The convoluted commentary typically characterises a soap opera plot where normally everybody is related either by marriage or birth but continues to intermarry, resulting in family disoriented off springs with a serious series of identity crises. The producers think it is a winning formula hence the recurring, feminine plot in almost all soap operas, leaving men with little or no entertainment.

Uninviting as soap operas might be to men, more and more males are rationalising their soapy watching as an occasional sneak peek in order to keep up with their women’s interests and so they let the world believe. They are quick to label soaps as hogwash and are always on tenterhooks waiting to deny their involvement in soap operas. Unsettling behaviour indeed.

Kgogo e e lelang pele, lee ke la yone – loosely translated, this saying means ‘the egg belongs to the hen that crows first’. The first ones to deny watching soap operas are usually the ones that watch it. It is an attention deflecting tactic away from the real culprits.

Even though men would be the first to confess that they do not find the plot of soap operas the least bit appealing and that they are only watching because of their wives or girlfriends, it is surprising how quick they are to proclaiming, that even if one does not watch soap operas for a year, Brooke would still be pining for Ridge while Eric Forrester will still be lusting after another bold and beautiful young thing to take as his next wife.”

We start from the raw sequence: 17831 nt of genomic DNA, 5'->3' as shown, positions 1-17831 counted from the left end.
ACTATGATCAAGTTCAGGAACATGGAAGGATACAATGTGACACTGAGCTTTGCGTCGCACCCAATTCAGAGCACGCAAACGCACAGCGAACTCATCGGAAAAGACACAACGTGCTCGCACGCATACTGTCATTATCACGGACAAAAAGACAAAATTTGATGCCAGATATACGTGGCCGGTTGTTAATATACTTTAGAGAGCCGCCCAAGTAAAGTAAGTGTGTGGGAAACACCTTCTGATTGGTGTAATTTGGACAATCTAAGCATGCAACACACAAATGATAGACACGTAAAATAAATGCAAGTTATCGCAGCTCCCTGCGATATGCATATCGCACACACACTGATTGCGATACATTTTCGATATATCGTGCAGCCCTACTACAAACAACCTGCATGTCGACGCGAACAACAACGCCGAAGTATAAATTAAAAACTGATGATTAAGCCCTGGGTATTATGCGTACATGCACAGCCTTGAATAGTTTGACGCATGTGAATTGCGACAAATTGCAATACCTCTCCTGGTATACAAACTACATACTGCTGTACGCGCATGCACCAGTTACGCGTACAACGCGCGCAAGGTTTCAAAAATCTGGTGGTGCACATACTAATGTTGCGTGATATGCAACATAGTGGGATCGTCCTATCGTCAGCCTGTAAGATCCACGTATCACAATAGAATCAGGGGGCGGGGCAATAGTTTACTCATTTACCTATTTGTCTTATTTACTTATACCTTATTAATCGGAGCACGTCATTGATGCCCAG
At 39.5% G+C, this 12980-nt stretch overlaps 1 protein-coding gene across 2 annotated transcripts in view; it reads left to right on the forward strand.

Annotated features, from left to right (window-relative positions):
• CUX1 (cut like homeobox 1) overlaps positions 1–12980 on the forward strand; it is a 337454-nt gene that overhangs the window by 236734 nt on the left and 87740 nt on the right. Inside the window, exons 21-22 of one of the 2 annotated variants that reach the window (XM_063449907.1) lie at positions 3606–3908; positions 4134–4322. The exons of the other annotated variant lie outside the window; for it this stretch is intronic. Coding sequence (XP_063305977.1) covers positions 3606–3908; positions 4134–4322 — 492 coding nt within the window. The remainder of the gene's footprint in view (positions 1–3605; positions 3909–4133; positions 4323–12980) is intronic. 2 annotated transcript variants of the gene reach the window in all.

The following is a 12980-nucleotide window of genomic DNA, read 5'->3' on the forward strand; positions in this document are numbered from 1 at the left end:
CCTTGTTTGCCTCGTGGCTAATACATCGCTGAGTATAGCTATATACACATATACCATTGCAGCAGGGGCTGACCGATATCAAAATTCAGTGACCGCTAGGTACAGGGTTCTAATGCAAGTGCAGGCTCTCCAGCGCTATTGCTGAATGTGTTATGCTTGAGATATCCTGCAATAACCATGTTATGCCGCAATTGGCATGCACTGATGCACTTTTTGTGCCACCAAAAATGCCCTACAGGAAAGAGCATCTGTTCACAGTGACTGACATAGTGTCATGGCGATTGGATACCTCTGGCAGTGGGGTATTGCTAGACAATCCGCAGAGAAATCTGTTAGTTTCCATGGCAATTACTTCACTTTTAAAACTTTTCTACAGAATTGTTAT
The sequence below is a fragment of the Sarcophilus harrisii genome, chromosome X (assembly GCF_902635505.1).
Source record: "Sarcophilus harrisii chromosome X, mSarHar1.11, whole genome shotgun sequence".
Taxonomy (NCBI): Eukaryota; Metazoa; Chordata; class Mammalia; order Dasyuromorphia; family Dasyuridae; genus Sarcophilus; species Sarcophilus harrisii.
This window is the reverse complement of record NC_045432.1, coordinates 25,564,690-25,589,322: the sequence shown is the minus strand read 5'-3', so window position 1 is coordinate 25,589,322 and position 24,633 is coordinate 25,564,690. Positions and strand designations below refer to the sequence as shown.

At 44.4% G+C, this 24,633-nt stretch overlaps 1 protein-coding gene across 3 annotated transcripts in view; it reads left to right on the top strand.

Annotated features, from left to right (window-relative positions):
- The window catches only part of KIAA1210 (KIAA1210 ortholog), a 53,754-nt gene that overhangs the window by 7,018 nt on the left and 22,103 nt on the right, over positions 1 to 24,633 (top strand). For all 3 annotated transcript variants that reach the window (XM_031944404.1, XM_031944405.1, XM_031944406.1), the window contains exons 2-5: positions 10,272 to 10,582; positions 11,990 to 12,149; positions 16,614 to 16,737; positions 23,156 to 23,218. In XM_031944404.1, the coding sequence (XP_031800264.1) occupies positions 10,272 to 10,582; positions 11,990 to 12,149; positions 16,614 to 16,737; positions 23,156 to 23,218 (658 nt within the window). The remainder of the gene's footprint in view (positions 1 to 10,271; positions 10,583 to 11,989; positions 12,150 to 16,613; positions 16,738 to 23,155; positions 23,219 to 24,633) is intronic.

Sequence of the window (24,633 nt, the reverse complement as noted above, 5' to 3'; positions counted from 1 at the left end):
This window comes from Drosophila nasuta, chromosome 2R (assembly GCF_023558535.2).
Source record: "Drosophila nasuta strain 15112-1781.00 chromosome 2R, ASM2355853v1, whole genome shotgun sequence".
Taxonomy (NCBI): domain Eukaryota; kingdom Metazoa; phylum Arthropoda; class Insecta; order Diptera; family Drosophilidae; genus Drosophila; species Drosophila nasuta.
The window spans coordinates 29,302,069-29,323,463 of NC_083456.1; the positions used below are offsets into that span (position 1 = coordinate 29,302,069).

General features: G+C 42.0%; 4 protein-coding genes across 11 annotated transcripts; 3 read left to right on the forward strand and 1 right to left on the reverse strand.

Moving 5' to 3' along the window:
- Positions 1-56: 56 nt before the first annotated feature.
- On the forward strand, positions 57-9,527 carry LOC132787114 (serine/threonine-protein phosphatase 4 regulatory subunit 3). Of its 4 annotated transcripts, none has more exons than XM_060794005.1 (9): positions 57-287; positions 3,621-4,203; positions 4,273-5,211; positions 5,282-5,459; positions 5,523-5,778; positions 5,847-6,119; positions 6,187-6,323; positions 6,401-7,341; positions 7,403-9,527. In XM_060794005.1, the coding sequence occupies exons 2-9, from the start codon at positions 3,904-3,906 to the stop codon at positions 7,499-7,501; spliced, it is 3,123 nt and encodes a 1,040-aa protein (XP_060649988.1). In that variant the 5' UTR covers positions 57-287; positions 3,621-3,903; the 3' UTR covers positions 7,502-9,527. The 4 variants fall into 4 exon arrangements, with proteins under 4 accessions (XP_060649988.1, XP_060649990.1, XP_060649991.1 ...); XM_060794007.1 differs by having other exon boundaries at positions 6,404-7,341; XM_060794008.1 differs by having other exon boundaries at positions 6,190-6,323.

Lo and behold, one year later, Brooke is standing by Ridge’s office door at Forrester Creations wearing a little red number that leaves a lot to the imagination and Ridge is left drooling and speechless one more time. Across the hallway in another office, Eric is on the phone, charming the pants off of Brooke’s sister Donna, inviting her to meet him at the Big Bear Cabin because he is divorcing Stephanie who has finally agreed to sign the divorce papers. What a strange coincidence! It is either soap opera’s plots don’t change that much or the men are lying and do actually watch soap operas behind women’s back. Female intuition says it is the latter.

On a serious note though, if so many people watch soap operas, doesn’t that put responsibility on the soapy production team to provide material that contributes positively towards the advancement of society? Therefore the question remains: Are local soap operas a true reflection of the current South Africa? More on this in Soap Operas True Reflection Of Current SA, Part 2.